|The only thing one knows about human nature is that it changes. - Oscar Wilde|
No. 108, 09 June 1993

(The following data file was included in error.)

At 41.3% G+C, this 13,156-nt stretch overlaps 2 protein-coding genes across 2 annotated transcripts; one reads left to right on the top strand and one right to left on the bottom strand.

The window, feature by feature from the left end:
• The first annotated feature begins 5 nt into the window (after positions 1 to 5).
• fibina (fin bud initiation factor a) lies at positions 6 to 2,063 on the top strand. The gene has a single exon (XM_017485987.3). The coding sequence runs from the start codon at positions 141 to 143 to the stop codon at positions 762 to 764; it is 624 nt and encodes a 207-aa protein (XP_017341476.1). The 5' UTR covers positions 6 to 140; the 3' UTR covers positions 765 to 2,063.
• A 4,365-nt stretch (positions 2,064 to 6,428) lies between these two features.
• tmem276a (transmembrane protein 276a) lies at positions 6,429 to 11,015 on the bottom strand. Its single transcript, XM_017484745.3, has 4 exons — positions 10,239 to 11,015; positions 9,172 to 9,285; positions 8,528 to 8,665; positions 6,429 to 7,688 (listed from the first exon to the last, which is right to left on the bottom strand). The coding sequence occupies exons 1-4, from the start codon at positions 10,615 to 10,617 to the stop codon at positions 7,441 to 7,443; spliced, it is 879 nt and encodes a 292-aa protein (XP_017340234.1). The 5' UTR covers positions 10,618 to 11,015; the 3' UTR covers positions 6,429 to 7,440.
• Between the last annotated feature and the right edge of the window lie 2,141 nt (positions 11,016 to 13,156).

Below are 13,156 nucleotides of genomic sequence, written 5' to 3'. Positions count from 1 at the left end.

RUSSIA TEMPORARY "CONSTITUTIONAL LAW" PROPOSED. A group of delegates at the Constituent Assembly suggested that the assembly should work out a temporary "constitutional law" that would define presidential and parliamentary powers and initiate new parliamentary elections, Reuters reported on 9 June. The new parliament would then adopt the new constitution, the final draft of which is to be prepared by the Constituent Assembly. The agency quoted presidential political advisor Sergei Stankevich as saying the idea was supported by all five working groups at the assembly. He said President Boris Yeltsin is also in favor of the proposal. In turn, Deputy Prime Minister Sergei Shakhrai called the proposal "a minimum compromise in the current situation." Even Sergei Baburin, a hard-line deputy of the Russian parliament, said that it would be "reasonable" to draw up such legislation. He added, however, that the existing Congress of People's Deputies should still have the final say on the constitution. -Vera Tolz REPUBLICS AND CONSTITUTION. The meeting between the heads of sixteen republics and Yeltsin on 8-June seems to have been chiefly concerned with trying to ensure that Yeltsin and parliamentary chairman Ruslan Khasbulatov should work together to produce the new constitution, Russian and Western media reported. Shakhrai, who is one of the chairmen of working group of subjects of the federation, said that both the presidential and parliamentary drafts were being taken for the basis of discussion in this group. He reiterated that the question of equal status for all subjects of the federation was the most complicated issue, but thought a compromise was possible by equalizing the rights of the krays and oblasts with those of the republics in most but not all respects. Other working groups, however, have come out in favor of full equality for all the subjects of the federation. The working group of parties and social organizations has in addition decided that the text of the federal treaty should not be included in the constitution, as the republics and regions insist, because it would mean making a step from a federation to a confederation, Russian television reported. -Ann Sheehy KHASBULATOV ATTACKED BY PARLIAMENTARY PRESIDIUM MEMBERS. Eight members of the 32strong parliamentary presidium have attacked their chairman Ruslan Khasbulatov for his "voluntaristic, authoritarian leadership style," AFP reported on 8 June citing Interfax. Chairman of the parliament's International Affairs Committee Yevgenii Ambartsumov said that Khasbulatov's behavior had stymied participation by the parliament early on in the constitutional process, but pledged to rectify this by encouraging deputies to make a constructive contribution to the debate over Russia's new constitution. The deputy parliamentary speaker Nikolai Ryabov told ITAR-TASS on 8 June that he believed a law should be passed defining the functions of the parliamentary presidium and chairman, as the current constitutional provisions on this issue were too vague. -Wendy Slater DEMOCRATIC PARTY RECALLS REPRESENTATIVES FROM CIVIC UNION. The Democratic Party, one of Russia's strongest political parties, has recalled its representatives from the ruling bodies of the Civic Union because it considers that the latter has "moved towards the socialist camp," ITAR-TASS reported on 7-June. The decision was taken at the 5-June meeting of the DPR's leadership, and was prompted by the Civic Union's recent offer of a coalition agreement with a broader range of parties than currently have membership [see 3-June RFE/RL Daily Report]. Among the parties which accepted the offer were the Socialist Party of Working People and the Party of Labor. The DPR, which had been opposed to the coalition initiative from the start, said that it considered the Civic Union to have exhausted itself as a centrist election bloc. -Wendy Slater ZORKIN'S DEPUTY URGES HIS RESIGNATION. The deputy Chairman of Russia's Constitutional Court, Nikolai Vitruk, called on the court's Chairman Valerii Zorkin to resign, an RFE/RL correspondent reported on 9 June. Vitruk said that most judges of the Constitutional Court disapproved of Zorkin's "political activities." Zorkin was one of the Constitutional Assembly delegates to quit the session on 5 June in protest at President Yeltsin's refusal to allow parliamentary speaker Ruslan Khasbulatov to speak. Vitruk also voiced his concern over the future of the court, in particular whether it would retain judicial independence or become "an instrument in the hands of one or other branch of power." -Wendy Slater AMBARTSUMOV ON FOREIGN POLICY PROBLEMS. The influential head of the Russian parliamentary Committee for International Affairs and Foreign Economic Relations told reporters on 8 June that, although his committee and the Ministry of Foreign Affairs continued to have some "serious disagreements" on issues that included ties with other former Soviet republics and sanctions against Serbia, in general relations between the two bodies had warmed considerably, ITAR-TASS reported. Evgenii Ambartsumov praised in particular the Foreign Ministry's initiatives on regulating the conflict in the former Yugoslavia and its abandonment of what he characterized as its formerly "excessive Pro-American" orientation in the broader conduct of foreign policy. Turning to particulars, Ambartsumov criticized a US-Russian agreement governing American aid for the storage, transport and elimination of nuclear weapons; he also suggested that Russia should not let the dispute over ownership of Crimea undermine Russian-Ukrainian relations. -Stephen Foye MONTHLY INFLATION RATE PICKS UP. The rate of inflation in May rose slightly to 19%, bringing the increase for the first five months to 164%, ITAR-TASS reported on 8 June. The monthly rates so far in 1993 are reported to have been 27%, 25%, 17%, 16%, and 19%. -Keith Bush GOVERNMENT SHY TO FREE COAL PRICES. Deputy Prime Minister and Minister of Finance Boris Fedorov is having mixed success pushing through his recent proposals to reduce government spending. The cabinet of ministers did not approve of his plan to free coal prices in order to cut subsidies to coal mines, the Financial Times reported on 4 June. The cabinet did, however, agree to large increases in coal prices and decide to cut import subsidies significantly. It also voted to restrict the Russian Federation's Pricing Committee's tasks to forecasting and combating unfair pricing practices. The Pricing Committee on 3 June proposed that price controls be reintroduced on a wide variety of products. -Erik Whitlock CRITIQUE OF ARMS TRADE. An informative but very critical appraisal of the former Soviet Union's and Russia's arms exports appeared in Novoye vremya, no.-17, 1993. It lists the recipients of Soviet and Russian weapons and equipment during the 1980s and 1990s. The nominal value of such sales amounted to over $121-billion, but only one-tenth of this sum "went into the state treasury." A large percentage of the deliveries were in the form of "fraternal aid," or financed by long-term and preferential credit, "payments for which we have not managed to collect up to now." The critique highlights the lack of coordination in the arms trade, competition among sellers, and the continuing secrecy. -Keith Bush COMMONWEALTH OF INDEPENDENT STATES SEVASTOPOL NOT FOR RENT. The Ukrainian Ministry of Defense has issued a statement saying that press reports about the possible leasing of the Black Sea port of Sevastopol to Russia "cannot be taken seriously," Ukrainian TV reported on 8 June. The Ministry says that renting out Sevastopol would not be in Ukraine's security interests and is therefore unacceptable. It also maintains that the Ministry has never considered such a possibility. The division of Ukrainian land, says the statement, or the leasing of Ukrainian cities "is impossible." -Roman Solchanyk TRANSCAUCASIA AND CENTRAL ASIA AZERBAIJANI LEADERSHIP BEGINS NEGOTIATIONS WITH REBELS. Addressing a meeting of Azerbaijan's National Assembly (the rump parliament) on 8-June, Azerbaijan's President Abulfaz Elchibey ruled out the use of force to end the uprising in Gyandzha and stated that negotiations have begun with military commander Surat Huseinov, Western agencies reported. Parliament speaker Isa Gambar, whose resignation, along with that of Prime Minister Panakh Guseinov and Elchibey, has been demanded by the rebels, told the Turan News Agency that the revolt had been provoked by "outside forces" with the aim of restoring a pro-Russian regime in Azerbaijan, according to AFP. Nakhichevan parliament chairman Geidar Aliev, rumored to be in line to become the new prime minister, was expected to travel to Baku. On 8 June Tehran Radio condemned Huseinov's seizure of Gyandzha and called on Azerbaijanis to join forces to drive the occupying Armenian troops out of Azerbaijan, Reuters reported. -Liz Fuller KOZYREV TO GEORGIA. Russian Foreign Minister Andrei Kozyrev is scheduled to travel today to Tbilisi, Gudauta, and Sukhumi to seek a resolution of the conflict in Abkhazia, ITAR-TASS reported 7 June citing a highly-placed Russian diplomat. The visit follows a series of violations by both sides of a 20 May ceasefire which resulted from a 14 May meeting between Russian President Boris Yeltsin and Georgian Parliament chairman Eduard Shevardnadze. Speaking in Sukhumi on 6-June while Abkhaz forces shelled the city, Shevardnadze raised the possibility of Georgian troops' taking offensive measures to end the conflict, according to ITAR-TASS. Also on 6 June, unknown forces fired on a Russian helicopter carrying humanitarian cargo near Tkvarcheli. Abkhazia and Georgia both deny responsibility for the attack. In response to these events, the Russian Ministry of Foreign Affairs on 7 June called on both sides to end hostilities and to create the conditions necessary for the delivery of humanitarian aid. Rounds of firing, resulting in casualties, continued through 8-June, prompting a Georgian official to call on Russia and other neighboring states to help mediate an end to the conflict, according to ITAR-TASS. -Catherine Dale KAZAKHSTAN TO DEVELOP OIL RESERVES. A consortium of one domestic and seven foreign oil firms are to sign an agreement on 9 June, to develop a vast oilfield in the Caspian Sea, an RI analyst reports from Alma-Ata. Kazakhstan has already signed similar agreements with Elf and Chevron for other fields; on 9 June The New York Times writes that Chevron has begun producing oil, five years after exploration began. RI's analyst and The New York Times note that there are several obstacles facing potential investors: the local bureaucracy, political risk, unsettled border questions in the Caspian Sea, and Kazakhstan's requirement that foreign firms train local specialists. Nonetheless, most oil companies seem to believe that allowing their competitors greater access to one of the potentially largest oil fields in the world constitutes an even graver risk. -Bess Brown and Keith Martin CSCE UNVEILS NEW KARABAKH PEACE PROPOSAL. Delegates to last week's CSCE Minsk Group meeting in Rome drew up a new peace plan for Nagorno-Karabakh that was submitted to the leaders of Armenia, Azerbaijan and Nagorno-Karabakh on 7 June, according RFE/RL's Washington correspondent. The plans takes as the basis for a settlement UN Resolution 822, which has been endorsed by Armenia and Nagorno-Karabakh but not by Azerbaijan, and replaces the tripartite US-Russian-Turkish initiative rejected by the Nagorno-Karabakh leadership in May. The new plan provides for the withdrawal of Armenian forces from Kelbadzhar, a ceasefire, the lifting of blockades and a return to normal communications, and international monitoring of the truce. -Liz Fuller CENTRAL AND EASTERN EUROPE TRAVNIK CHRONICLE. On 8-9 June the BBC's Serbian and Croatian Services report on the flight of thousands of Croat soldiers and civilians before a Muslim offensive around Travnik. The Muslims are apparently trying to push through the valley toward Zenica. British observers rescued one group of 170 Croats, and elsewhere found "strong evidence of atrocities." Bosnian Croat leader Mate Boban claims that Croat soldiers are being tortured and killed by Muslims, but foreign peacekeepers have no independent confirmation of Boban's charges against his erstwhile allies. British witnesses nonetheless saw Muslim troops fire on Croatian civilians trying to flee the onslaught. The Croats who made it out alive surrendered to the Serbs, who said that civilians will be free to go wherever they choose. About 750 Croat soldiers and other men, however, were taken to the former detention camp at Manjaca, where the Serbs said they will be under Red Cross supervision. No independent observers have confirmed that the men are safe or under what conditions they are being held. Meanwhile, after months of blaming alleged Serb agents among the Muslims for Muslim attacks on Croats, the Croatian media as of 8-June had not reported that the Croats had actually surrendered to the Serbs. The Serbian media, however, gave wide publicity to the development. Borba of 9-June, moreover, quotes Croatian President Franjo Tudjman as saying that the Croat-Muslim alliance nonetheless is not dead. Tudjman, who is on a week-long visit to China, also told his Chinese hosts that Marco Polo was a Croat. -Patrick Moore KRAJINA SERBS WARN OF TOTAL WAR. The prime minister of the self-proclaimed Republic of Serbian Krajina, Djordje Bjegovic, warned that the Serb-held region of Croatia stands on the verge of total war. In an interview with Vecernje novosti on 8 June, Bjegovic explained that the Vance peace plan for Croatia is "dead" and, lacking an alternative plan, Serbs had been "forced to seek new ways" of resolving the situation. On 5 June the "Assembly of the Republic of Serbian Krajina" announced a referendum on unification with the self-styled Serb Republic in Bosnia-Herzegovina with balloting scheduled for 19-20 June. The Croatian government condemned the move. Bjegovic remarked that Croatia's army views the referendum as a "new challenge" and has mobilized 200,000 troops and placed Scud missile units on alert. He predicted war will return to the region "in a matter of days." Radio Serbia reports on 8 June that Krajina Serb military officials have ordered a general mobilization. -Milan Andrejevich SHAKEUP IN THE BOSNIAN MILITARY. The BBC and Radio Bosnia-Herzegovina report that on 8 June the Bosnian government took a series of steps aimed at "bringing the army and the police under political control." An orderly system of ranks will be introduced to help combat warlordism, and both the defense and interior ministers have been replaced. Outgoing Defense Minister Sefer Halilovic was blamed by many for the Bosnian army's poor performance in recent months, and, as a native of the Sandzak, was regarded by some Bosnians as an outsider. His replacement is Rasim Delic, who has been in charge of strategic planning. The new appointees both come from top-level jobs, and the outgoing men will take on important assignments. -Patrick Moore SECOND YUGOSLAV SOLDIER RUNS AMOK. Radio Serbia reports on 8 June that an army private Nandor Kis, an ethnic Hungarian, killed a fellow soldier and then committed suicide at an army barracks in Sabac in western Serbia. It is the second such incident in less than a week-on 3 June a soldier murdered seven fellow soldiers before committing suicide at an army base near Vranje in southeastern Serbia. No motive for either attack was given. The army has established a commission to investigate the incidents. Radio B92 suggests that the incidents point to ethnic tensions within the military. Many Albanians, Hungarians, and Muslims in Serbia-Montenegro have sought to avoid conscription by claiming discrimination by Serbs. -Milan Andrejevich HUNGARY: UN HELP NEEDED TO REOPEN PIPELINE. Gabor Jozsef, head of the Hungarian state oil company, said that UN help is needed to reopen the Adria Pipeline that connects Hungary with the Adriatic Sea, MTI reports. The pipeline, which crosses Serb-held Croat territory, was closed in September 1991 due to the fighting. Since then Hungary has had to rely entirely on oil delivered through the Friendship Pipeline from Russia via Ukraine. Hungary formerly received about 40% of its total oil import through the Adria Pipeline. -Karoly Okolicsanyi BULGARIAN ECONOMIC NEWS. Bulgaria's prime interest rate is being lowered, BTA reported on 31 May. In accordance with a decision of the Bulgarian National Bank, on 4 June the prime rate was adjusted from 51% to 48%. The BNB says the move is a response to a decrease in domestic inflationary pressure over the last months, as well as to a general drop in interest rates on international money markets. Meanwhile, on 1 June the new telecommunications charges went into force. A local phone call now costs 40% more than previously, whereas businesses need to pay four times more than private households. The increase had initially been announced for 1 May. -Kjell Engelbrekt BULGARIA, RUSSIA SIGN ECONOMIC ACCORDS. Following a two-day session of a top-level joint trade commission, on 8 June Russian Deputy Premier and Finance Minister Boris Fedorov and Bulgarian Finance Minister Stoyan Aleksandrov finalized agreements on avoidance of double taxation and protection of investments and another outlining bilateral cooperation in the machine-building sector. More importantly, the two agreed that Russia will continue to supply natural gas to Bulgaria until 1997. Fedorov indicated that some progress was made toward solving the problem of mutual indebtedness, and Bulgarian Deputy Prime Minister Valentin Karabashev told BTA that a comprehensive trade protocol is likely to be concluded within 10 days. -Kjell Engelbrekt ROMANIA OPENS BIDDING FOR HIGHWAY PROJECT. On 8 June bidding opened for local and foreign construction companies for a project to modernize Romania's highways, Western agencies report. The $381-million project will be funded by the government and foreign creditors, including the EBRD. The first roads to be modernized will be those linking Bucharest with the Hungarian border and Constanta, the main Black Sea port. -Michael Shafir CZECH REACTOR MAY HAVE TO BE SHUT DOWN. Two of four reactors at the Moravian Dukovany nuclear power plant may have to be shut down if its operators carry out resignation notices they gave last week, Mlada Fronta dnes reported on 8 June. The daily quotes Ivan Cestr, a board member of the Czech Energy Company CEZ, as saying that 51 of the 105-staff members at the station handed in their resignations on 31 May, citing poor management practices. Cestr said that the operators were still on the job but that if talks fail, parts of the power plant may have to be closed down. The energy loss would have to be compensated by coal-fired plants. -Jan Obrman POLAND, BELARUS REACH ECONOMIC AGREEMENTS. On 8 June a series of economic agreements designed to bring the two countries closer together was signed in Warsaw. According to PAP reports, the agreements foster exchange of information between the two statistical agencies, streamlining trade, and promoting civil aviation. The two sides have also pledged to cooperate in building of a major international road linking Berlin with Warsaw, Minsk, and Moscow. -Jan de Weydenthal WORKERS STRIKE IN UKRAINE, BELARUS. Workers in both countries have gone on strike over price increases introduced over the weekend, various agencies reported on 8 June. Both the Ukrainian and Belarus governments blamed the increases on the raised price of fuel imported from Russia. Unions in Kiev and Minsk threatened to order general strikes unless the price hikes were rescinded. Rents have been raised as much as 10 times, and the cost of other commodities has gone up two to five times. In Ukraine's Donbass region in Ukraine, 8,000 miners were reportedly on strike along with construction workers, bus drivers and pensioners. They called for a referendum on a vote of confidence in the president, prime minister and parliament. -Ustina Markus UKRAINE CONTINUES START DEBATE. Shifting his position on Ukraine's nuclear status, Parliament Speaker Ivan Plyusch supported leading politicians in calling for Ukraine to be proclaimed a nuclear state, at least temporarily. He predicted that START-1 will be ratified-with conditions-during the current session. In his view Ukraine should refrain from joining the Nuclear Nonproliferation Treaty, which is being debated alongside the START agreement, as the country "cannot simply walk away from the nuclear club" under the present situation, Reuters reported on 8 June. The debate took a new twist last week after Prime Minister Leonid Kuchma openly suggested that Ukraine keep 46-of its SS-24 missiles for some time. Earlier this week President Leonid Kravchuk assured visiting US Secretary of Defense Les Aspin that ratification will take place, but the parliament, not the president, will decide the issue. Kravchuk has frequently offered assurances of imminent ratification to Washington, only to have the debate and ratification delayed. This has underscored the split between parliament and the president over the treaty. As a result of his Kiev visit Aspin said he understands Ukrainian concerns better, although the he finds the parliamentary politics perplexing. -Ustina Markus WORLD BANK APPROVES LOAN TO UKRAINE. The World Bank has approved a loan totaling $27 million for economic reforms, its first loan to Ukraine. The funds are intended to provide advisory services, training, and equipment for promoting private sector development, to build up a private banking system, and to help manage public finance. According to the bank, Ukraine holds promise but its progress in economic reform has been hampered by "an acute shortage of professionals and institutions capable of guiding the country out of 70-years of central planning," an RFE/RL correspondent reports from Kiev on 8 June. -Ustina Markus BELARUS NATIONAL BANK CREDIT POLICY EXAMINED. On 8 June the Supreme Soviet received a list of credit transactions for 1992 submitted by National Bank Chairman Stanislau Bahdankevich and began debating the bank's credit policy, Radiefakt reports. This is one of the most important issues on the agenda for this session, and the debate is expected to be protracted. The Supreme Soviet will probably seek to limit the bank's liberal credit policies. -Ustina Markus WITHDRAWAL OF RUSSIAN TROOPS FROM LITHUANIA. Col. Stasys Knezys, the chief of staff of the National Defense Ministry, said that the withdrawal of Russian troops from Lithuania should be completed on schedule by 1 September, BNS reported on 8 June. By 1 June the troops had been reduced to 9,000. Knezys noted, however, that Lithuania will not receive any Russian compensation for ecological damages, since no joint working group has been set up and no funds have been made available for this task. -Saulius Girnius ESTONIAN-RUSSIAN TALKS: MORE PROBLEMS THAN SOLUTIONS. The 12th round of Estonian-Russian talks ended inconclusively on 8 June in Nakhabino, near Moscow. Russian delegation head Vasilii Svirin was unhappy over the lack of results, while his Estonian counterpart Juri Luik considered the talks fruitful, BNS reports. They initialed an agreement on trade and economic relations, and then continued the discussions started during previous interstate talks about borders between Estonia and Russia, which Svirin called a painful question. The two sides also discussed Russia's pullout of its military forces from Estonia. Luik said that a draft treaty on basic principles of the troop withdrawal was almost ready for consideration by the two sides. -Dzintra Bungs LAAR ON SECURITY PROBLEMS, BALTIC SOLIDARITY. Estonian Prime Minister Mart Laar told parliament on 8 June that his government does not expect to attain its goal of having the approximately 7,000 Russian troops out of the country by 1 August. He expects that the deadline will have to be moved to 31-December 1993, BNS reports. Laar noted that a protest note would be sent to Moscow concerning intelligence-gathering operations at the Russian base in Juri. He proposed the creation of a single front for Baltic States' cooperation on security matters and to facilitate the departure of Russian troops. -Dzintra Bungs EXPANDED NATO EXERCISES IN BALTIC SEA. On 8-June, continuing a tradition of more than 20 years, NATO began its annual naval exercises in the Baltic Sea, Western and Baltic media report. The first phase of the exercises involving noncombat operations such as communications training, sea rescues, refueling, and coast guard tasks are expanded to include for the first time ships from neutral Sweden and Finland as well as from Poland and Lithuania. A Russian ship was expected to participate, but due to a lack of funds for docking fees had not arrived for the start. Latvia and Estonia did not send any ships, but are participating as observers. The second phase involving training in antiaircraft, ship, and submarine warfare will be limited to NATO ships. -Saulius Girnius NEW DIRECTOR NAMED AT CTK. On 8 June a Czech parliament committee appointed journalist Milan Stribal as director of the CTK news agency, Czech newspapers report on 9-June. Stribal replaces Tomas Kopriva, a member of Prime Minister Vaclav Klaus's Civic Democratic Party. Kopriva was criticized for allegedly promoting government policies and for some of his personnel decisions. Some 70 CTK employees earlier threatened to quit. Stribal has worked for CTK for the past 21 years but has no party affiliation. He was chosen from a list of 17 candidates. -Jan Obrman BULGARIAN LABOR CAMP OFFICIALS ON TRIAL. On 8 June a trial opened against four Bulgarians-former Deputy Interior Minister Mircho Spasov and three prison officers-charged with premeditated murder between 1959 and 1962, Western and Bulgarian media report. Prosecutor-General Ivan Tatarchev, who has personally led the investigation, accused the four of being directly responsible for the death of at least 14-inmates in the Lovech and Skravena labor camps over 30 years ago. Tatarchev demanded that the defendants be sentenced to death in accordance with Article-116 of the criminal code. The seven-judge panel accepted the prosecution's argument that an indictment was impossible before the collapse of communism and therefore agreed to disregard the fact that the 20-year statute of limitations expired in the early 1980s. A government commission in 1990 established that 147 of the 1,235 prisoners died from brutal treatment while serving sentences in the camps. -Kjell Engelbrekt FORMER ROMANIAN DISSIDENT TO BE UN AMBASSADOR? MIHAI BOTEZ, A PROMINENT DISSIDENT UNDER CEAUSESCU, WHO RECEIVED POLITICAL ASYLUM IN THE USA, HAS BEEN NOMINATED BY PRESIDENT ILIESCU TO BE AMBASSADOR TO THE UNITED NATIONS. Botez, whose name was mentioned as a candidate for the premiership last year, said in an interview with RFE/RL on 8 June he is ready to take up the post. Confirmation hearings for both Botez and another nominee, career diplomat Constantin Ene, are scheduled in parliament for 9 June -Michael Shafir NOTICE The RFE/RL Daily Report will not appear tomorrow, 10 June. [As of 1200 CET] Compiled by Liz Fuller and Charles Trumbull THE RFE/RL DAILY REPORT IS PRODUCED BY THE RFE/RL RESEARCH INSTITUTE (A DIVISION OF RADIO FREE EUROPE/RADIO LIBERTY, INC.) with the assistance of the RFE/RL News and Current Affairs Division (NCA). The report is available by electronic mail via LISTSERV (RFERL-L@UBVM.CC.BUFFALO.EDU), on the Sovset' computer bulletin board, by fax, and by postal mail. For inquiries about specific news items, subscriptions, or additional copies, please contact: in North America: Mr. Brian Reed, RFE/RL, Inc., 1201 Connecticut Avenue NW, Washington, DC-20036 Telephone: (202) 457-6912 or -6907; Fax: (202) 457-6992 or 828-8783; Internet: RIDC@RFERL.ORG or Elsewhere: Ms. Helga Hofer, Publications Department, RFE/RL Research Institute, Oettingenstrasse 67, 8000 Munich 22, Germany;.Telephone: (+49 89) 2102-2631 or -2624; Fax: (+49 89) 2102-2648, Internet: PD@RFERL.ORG 1993, RFE/RL, Inc. All rights reserved.